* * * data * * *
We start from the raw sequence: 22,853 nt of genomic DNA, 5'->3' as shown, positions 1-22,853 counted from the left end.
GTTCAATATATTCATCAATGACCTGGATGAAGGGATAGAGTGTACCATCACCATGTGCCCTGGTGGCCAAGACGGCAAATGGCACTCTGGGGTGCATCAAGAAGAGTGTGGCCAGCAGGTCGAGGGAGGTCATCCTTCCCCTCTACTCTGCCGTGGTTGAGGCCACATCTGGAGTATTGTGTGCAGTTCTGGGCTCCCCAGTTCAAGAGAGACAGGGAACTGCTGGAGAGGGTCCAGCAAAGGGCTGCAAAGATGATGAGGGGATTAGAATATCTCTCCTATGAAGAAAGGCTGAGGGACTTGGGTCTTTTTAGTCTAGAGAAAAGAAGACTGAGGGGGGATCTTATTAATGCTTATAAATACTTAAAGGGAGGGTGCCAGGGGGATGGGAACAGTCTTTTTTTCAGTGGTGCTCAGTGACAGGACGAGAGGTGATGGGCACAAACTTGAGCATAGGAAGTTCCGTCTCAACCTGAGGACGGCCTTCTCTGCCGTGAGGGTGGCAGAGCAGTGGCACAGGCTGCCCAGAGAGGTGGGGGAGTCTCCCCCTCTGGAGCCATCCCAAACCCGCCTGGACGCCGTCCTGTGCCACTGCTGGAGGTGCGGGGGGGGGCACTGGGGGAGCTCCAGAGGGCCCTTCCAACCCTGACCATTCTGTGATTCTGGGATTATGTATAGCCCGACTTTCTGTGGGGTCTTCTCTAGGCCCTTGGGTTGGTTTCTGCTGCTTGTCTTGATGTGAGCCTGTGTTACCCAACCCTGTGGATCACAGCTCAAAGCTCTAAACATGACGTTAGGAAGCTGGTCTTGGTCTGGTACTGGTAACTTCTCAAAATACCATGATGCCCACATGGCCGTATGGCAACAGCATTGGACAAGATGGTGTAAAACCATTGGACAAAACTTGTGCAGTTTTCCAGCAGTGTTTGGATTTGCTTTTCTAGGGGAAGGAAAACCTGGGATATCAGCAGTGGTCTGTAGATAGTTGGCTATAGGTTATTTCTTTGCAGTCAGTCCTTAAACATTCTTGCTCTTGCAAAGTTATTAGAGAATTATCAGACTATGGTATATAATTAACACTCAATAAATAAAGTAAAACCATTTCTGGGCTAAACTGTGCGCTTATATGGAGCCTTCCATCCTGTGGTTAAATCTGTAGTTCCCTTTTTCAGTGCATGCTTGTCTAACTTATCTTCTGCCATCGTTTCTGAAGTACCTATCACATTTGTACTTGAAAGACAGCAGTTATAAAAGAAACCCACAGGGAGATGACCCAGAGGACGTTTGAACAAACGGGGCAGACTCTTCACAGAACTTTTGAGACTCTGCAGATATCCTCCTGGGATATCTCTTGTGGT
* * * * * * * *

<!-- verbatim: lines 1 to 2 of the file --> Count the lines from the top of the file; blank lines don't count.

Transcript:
We start from the raw sequence: 22,853 nt of genomic DNA, 5'->3' as shown, positions 1-22,853 counted from the left end.
GTTCAATATATTCATCAATGACCTGGATGAAGGGATAGAGTGTACCATCACCATGTGCCCTGGTGGCCAAGACGGCAAATGGCACTCTGGGGTGCATCAAGAAGAGTGTGGCCAGCAGGTCGAGGGAGGTCATCCTTCCCCTCTACTCTGCCGTGGTTGAGGCCACATCTGGAGTATTGTGTGCAGTTCTGGGCTCCCCAGTTCAAGAGAGACAGGGAACTGCTGGAGAGGGTCCAGCAAAGGGCTGCAAAGATGATGAGGGGATTAGAATATCTCTCCTATGAAGAAAGGCTGAGGGACTTGGGTCTTTTTAGTCTAGAGAAAAGAAGACTGAGGGGGGATCTTATTAATGCTTATAAATACTTAAAGGGAGGGTGCCAGGGGGATGGGAACAGTCTTTTTTTCAGTGGTGCTCAGTGACAGGACGAGAGGTGATGGGCACAAACTTGAGCATAGGAAGTTCCGTCTCAACCTGAGGACGGCCTTCTCTGCCGTGAGGGTGGCAGAGCAGTGGCACAGGCTGCCCAGAGAGGTGGGGGAGTCTCCCCCTCTGGAGCCATCCCAAACCCGCCTGGACGCCGTCCTGTGCCACTGCTGGAGGTGCGGGGGGGGGCACTGGGGGAGCTCCAGAGGGCCCTTCCAACCCTGACCATTCTGTGATTCTGGGATTATGTATAGCCCGACTTTCTGTGGGGTCTTCTCTAGGCCCTTGGGTTGGTTTCTGCTGCTTGTCTTGATGTGAGCCTGTGTTACCCAACCCTGTGGATCACAGCTCAAAGCTCTAAACATGACGTTAGGAAGCTGGTCTTGGTCTGGTACTGGTAACTTCTCAAAATACCATGATGCCCACATGGCCGTATGGCAACAGCATTGGACAAGATGGTGTAAAACCATTGGACAAAACTTGTGCAGTTTTCCAGCAGTGTTTGGATTTGCTTTTCTAGGGGAAGGAAAACCTGGGATATCAGCAGTGGTCTGTAGATAGTTGGCTATAGGTTATTTCTTTGCAGTCAGTCCTTAAACATTCTTGCTCTTGCAAAGTTATTAGAGAATTATCAGACTATGGTATATAATTAACACTCAATAAATAAAGTAAAACCATTTCTGGGCTAAACTGTGCGCTTATATGGAGCCTTCCATCCTGTGGTTAAATCTGTAGTTCCCTTTTTCAGTGCATGCTTGTCTAACTTATCTTCTGCCATCGTTTCTGAAGTACCTATCACATTTGTACTTGAAAGACAGCAGTTATAAAAGAAACCCACAGGGAGATGACCCAGAGGACGTTTGAACAAACGGGGCAGACTCTTCACAGAACTTTTGAGACTCTGCAGATATCCTCCTGGGATATCTCTTGTGGT